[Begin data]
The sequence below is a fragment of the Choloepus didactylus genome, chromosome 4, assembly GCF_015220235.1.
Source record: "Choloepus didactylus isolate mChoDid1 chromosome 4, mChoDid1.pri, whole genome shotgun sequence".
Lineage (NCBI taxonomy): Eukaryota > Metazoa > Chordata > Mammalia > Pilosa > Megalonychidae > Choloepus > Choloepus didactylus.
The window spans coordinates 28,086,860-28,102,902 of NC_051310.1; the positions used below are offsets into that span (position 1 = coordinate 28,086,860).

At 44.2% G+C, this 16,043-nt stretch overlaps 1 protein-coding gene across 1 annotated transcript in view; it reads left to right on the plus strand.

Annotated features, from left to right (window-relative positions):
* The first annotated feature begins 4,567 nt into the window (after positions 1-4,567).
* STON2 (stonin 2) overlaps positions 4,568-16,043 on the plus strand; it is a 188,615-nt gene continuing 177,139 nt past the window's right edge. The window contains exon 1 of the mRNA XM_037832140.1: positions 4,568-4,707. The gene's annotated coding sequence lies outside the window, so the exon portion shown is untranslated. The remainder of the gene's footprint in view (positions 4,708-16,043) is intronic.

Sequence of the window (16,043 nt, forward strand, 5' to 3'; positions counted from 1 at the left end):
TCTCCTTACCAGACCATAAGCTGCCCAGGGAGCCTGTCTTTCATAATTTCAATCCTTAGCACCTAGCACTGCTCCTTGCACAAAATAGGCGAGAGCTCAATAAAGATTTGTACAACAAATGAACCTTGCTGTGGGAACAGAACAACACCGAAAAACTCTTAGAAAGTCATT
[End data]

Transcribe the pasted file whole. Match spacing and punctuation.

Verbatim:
The sequence below is a fragment of the Choloepus didactylus genome, chromosome 4, assembly GCF_015220235.1.
Source record: "Choloepus didactylus isolate mChoDid1 chromosome 4, mChoDid1.pri, whole genome shotgun sequence".
Lineage (NCBI taxonomy): Eukaryota > Metazoa > Chordata > Mammalia > Pilosa > Megalonychidae > Choloepus > Choloepus didactylus.
The window spans coordinates 28,086,860-28,102,902 of NC_051310.1; the positions used below are offsets into that span (position 1 = coordinate 28,086,860).

At 44.2% G+C, this 16,043-nt stretch overlaps 1 protein-coding gene across 1 annotated transcript in view; it reads left to right on the plus strand.

Annotated features, from left to right (window-relative positions):
* The first annotated feature begins 4,567 nt into the window (after positions 1-4,567).
* STON2 (stonin 2) overlaps positions 4,568-16,043 on the plus strand; it is a 188,615-nt gene continuing 177,139 nt past the window's right edge. The window contains exon 1 of the mRNA XM_037832140.1: positions 4,568-4,707. The gene's annotated coding sequence lies outside the window, so the exon portion shown is untranslated. The remainder of the gene's footprint in view (positions 4,708-16,043) is intronic.

Sequence of the window (16,043 nt, forward strand, 5' to 3'; positions counted from 1 at the left end):
TCTCCTTACCAGACCATAAGCTGCCCAGGGAGCCTGTCTTTCATAATTTCAATCCTTAGCACCTAGCACTGCTCCTTGCACAAAATAGGCGAGAGCTCAATAAAGATTTGTACAACAAATGAACCTTGCTGTGGGAACAGAACAACACCGAAAAACTCTTAGAAAGTCATT